Rolling Down the Snow

So, last night, the car started acting funny. Actually, there was nothing funny about it. The car was packed to the gills with small, wiggling children, seven tons of groceries and many hard won trophies from the hunt at Target. We had been out since eleven that morning and, naps be damned, we had stayed out until close to three thirty! Sometimes in the effort to have some semblance of a normal life, not to mention trying to actually accomplish goals you set for your self (such as having food to eat) you need to forgo the normal routine that ostensibly keeps your children sane but keeps you anchored to your house. This is exactly what we had done and we had the station wagon full of booty and crazed children to prove it.

The excursion had all in all, gone well. Neither Short Stack nor Lulu Belle had inflicted an emotional meltdown on us and both seemed happy for the chance to do something interesting. The rainy, cold weather had prompted me to do something! By ten that morning, I was looking down the barrel of hours and hours of hanging out in the living room with the kids, slowly going insane to the pitter patter of raindrops. Normally, I’d have jumped into a project, but with both kids home, that was decidedly NOT going to be a possibility. Plus, I didn’t want to.

By the time we were pointed homeward, the sky was looking brighter, the February rain had stopped and Short Stack at least, had managed to nod off for a few precious minutes. We were wrapping up a good afternoon outing. We drove back to the boat terminal and were the first car in line to board the ferry for the trip back to our island home. When the boat was ready, we drove on, parked and shut off the car.

Bad move.

Some time later as the ferry pulled up to the dock, we got the kids back in their seats and turned the key.

“Raur… raur…. raur.”

“Oh, you have GOT to be kidding me!”

My wife, Action Girl, was driving at the time and she was looking at the dashboard with a mixture of disbelief and hate-lasers. If any mortal being had been given that look, they would have had to shield their eyes or burst into a torrent of flame. The car, on the other hand, didn’t seem to care.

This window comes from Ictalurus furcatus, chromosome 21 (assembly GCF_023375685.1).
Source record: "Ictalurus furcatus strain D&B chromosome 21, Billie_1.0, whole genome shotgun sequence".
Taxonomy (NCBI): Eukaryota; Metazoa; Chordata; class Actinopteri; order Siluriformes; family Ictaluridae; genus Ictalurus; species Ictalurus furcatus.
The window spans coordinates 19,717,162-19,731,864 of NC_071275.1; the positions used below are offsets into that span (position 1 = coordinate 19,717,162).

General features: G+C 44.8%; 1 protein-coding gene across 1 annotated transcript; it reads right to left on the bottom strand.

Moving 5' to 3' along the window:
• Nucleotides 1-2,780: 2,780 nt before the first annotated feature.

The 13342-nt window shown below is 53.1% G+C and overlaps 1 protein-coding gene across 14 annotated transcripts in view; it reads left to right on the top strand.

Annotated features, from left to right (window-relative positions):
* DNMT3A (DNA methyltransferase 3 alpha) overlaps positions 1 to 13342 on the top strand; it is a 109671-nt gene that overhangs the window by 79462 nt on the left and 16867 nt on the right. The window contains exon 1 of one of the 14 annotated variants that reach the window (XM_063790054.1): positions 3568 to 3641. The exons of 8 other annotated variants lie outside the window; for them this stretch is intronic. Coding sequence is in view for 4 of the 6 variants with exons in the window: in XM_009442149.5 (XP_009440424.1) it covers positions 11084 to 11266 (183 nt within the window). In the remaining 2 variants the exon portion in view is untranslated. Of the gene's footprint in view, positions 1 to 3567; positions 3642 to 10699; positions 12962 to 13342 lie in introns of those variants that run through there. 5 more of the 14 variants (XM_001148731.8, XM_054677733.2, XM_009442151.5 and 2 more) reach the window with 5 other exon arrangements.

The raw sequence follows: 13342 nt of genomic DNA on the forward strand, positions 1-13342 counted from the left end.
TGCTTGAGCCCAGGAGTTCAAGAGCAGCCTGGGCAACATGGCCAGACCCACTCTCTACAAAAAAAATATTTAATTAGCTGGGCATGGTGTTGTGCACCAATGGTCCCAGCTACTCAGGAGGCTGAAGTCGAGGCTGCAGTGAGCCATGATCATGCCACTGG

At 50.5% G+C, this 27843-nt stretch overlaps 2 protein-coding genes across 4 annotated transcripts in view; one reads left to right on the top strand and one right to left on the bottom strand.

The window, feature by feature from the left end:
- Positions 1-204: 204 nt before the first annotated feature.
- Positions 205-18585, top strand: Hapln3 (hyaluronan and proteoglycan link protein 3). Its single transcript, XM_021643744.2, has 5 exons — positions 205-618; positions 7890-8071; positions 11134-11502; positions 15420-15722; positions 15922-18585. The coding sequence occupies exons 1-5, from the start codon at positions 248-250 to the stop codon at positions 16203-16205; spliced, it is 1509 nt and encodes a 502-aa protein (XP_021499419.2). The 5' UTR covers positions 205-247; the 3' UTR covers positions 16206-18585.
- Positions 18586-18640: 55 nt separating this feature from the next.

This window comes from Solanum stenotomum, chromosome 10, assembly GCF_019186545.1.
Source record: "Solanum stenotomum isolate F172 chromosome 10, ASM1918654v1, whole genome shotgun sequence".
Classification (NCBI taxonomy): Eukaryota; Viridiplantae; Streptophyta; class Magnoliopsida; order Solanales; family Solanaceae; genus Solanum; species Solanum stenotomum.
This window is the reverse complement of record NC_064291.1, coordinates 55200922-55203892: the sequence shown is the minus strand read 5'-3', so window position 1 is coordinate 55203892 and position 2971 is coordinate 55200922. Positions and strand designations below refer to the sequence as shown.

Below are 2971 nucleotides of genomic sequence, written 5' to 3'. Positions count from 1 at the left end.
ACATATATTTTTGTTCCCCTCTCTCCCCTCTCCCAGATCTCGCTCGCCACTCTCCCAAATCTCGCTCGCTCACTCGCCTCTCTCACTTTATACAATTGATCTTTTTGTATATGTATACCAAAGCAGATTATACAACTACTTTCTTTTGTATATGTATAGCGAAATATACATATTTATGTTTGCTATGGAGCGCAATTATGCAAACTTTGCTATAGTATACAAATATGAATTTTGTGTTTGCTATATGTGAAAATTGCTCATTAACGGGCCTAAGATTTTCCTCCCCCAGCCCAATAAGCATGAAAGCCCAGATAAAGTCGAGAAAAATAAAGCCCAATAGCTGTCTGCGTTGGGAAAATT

“Raur… raur… raur…”

There was obviously no way it was going to crank fast enough to catch. Having to make the other cars behind us wait while the crew went to get the onboard jumper pack was bad enough, but remember, Action Girl is a captain here. This is her turf and she knows every one and they know her. Plus, she HATES to be embarrassed. Needless to say, I wouldn’t want to be the car right now.

So, with a jump, we got home with our cargo. It just about died when we pulled into the yard and after going for a quick spin to charge up the battery, I’m pretty sure it’s the distributor or possibly, the alternator. Either way, it’s not reliable and is scheduled to go in to the garage later this week. Should be a fun drive to get it there.

This morning we all got up early enough to have a leisurely breakfast before heading in our various directions. Action Girl is working an AM shift and needed to be gone on an early boat and Short Stack needed to get to pre-school. Lulu Belle and I were the only ones loafing at home today. Not trusting the car to behave was no problem for Action Girl. She didn’t need it to get to the ferry landing and thus, to work. The question was, how to get my son where he needed to be. His pre-school is on the island and not a very hard walk at all, but as anyone who has gone for a stroll with a nearly-three year old can attest, the power of the “distraction” factor is with out equal. Everything is worth inspecting with deep interest and care when you’re that age. To make matters more patience grinding, Short Stack is in the full blown “why” phase of life.

“What is that, Dad?”

“It’s a parked car.”

“Why is it parked there?”

“Because, the people who own it must have left it there.”

“But why did they leave it there?”

A quick intake of breath as I see the conversational precipice loom before me. “Well, maybe they live in the house next to where the car’s parked.”

“Why do they live there?”

“Everyone has to live somewhere.”

“Why does everyone have to live somewhere?”

I rub my brow in an effort to smooth out some of the rapidly deepening wrinkles. “We all need a place to be, I guess. Look Short Stack! Is that a robin?”

He’ll easily blow past my pathetic attempt to redirect the conversation and pulls things back to the confounding persistence of the car to remain parked there as well as the philosophical need to belong to a place. All this time, we will have moved, oh… two and a half feet if I’m lucky. I try really, REALLY hard to answer each and every question he has, but if we are attempting to actually get someplace, it would have been faster to box the two of us up and mail us than let us walk.

No. Walking there was out of the question. Plus, yesterday’s rain had turned into last night’s snow and a couple of inches of the fluffy stuff covered everything. Remember, two inches to an adult equals at least five to a three year old. If we walked, the tulips would be in bloom by the time we arrived.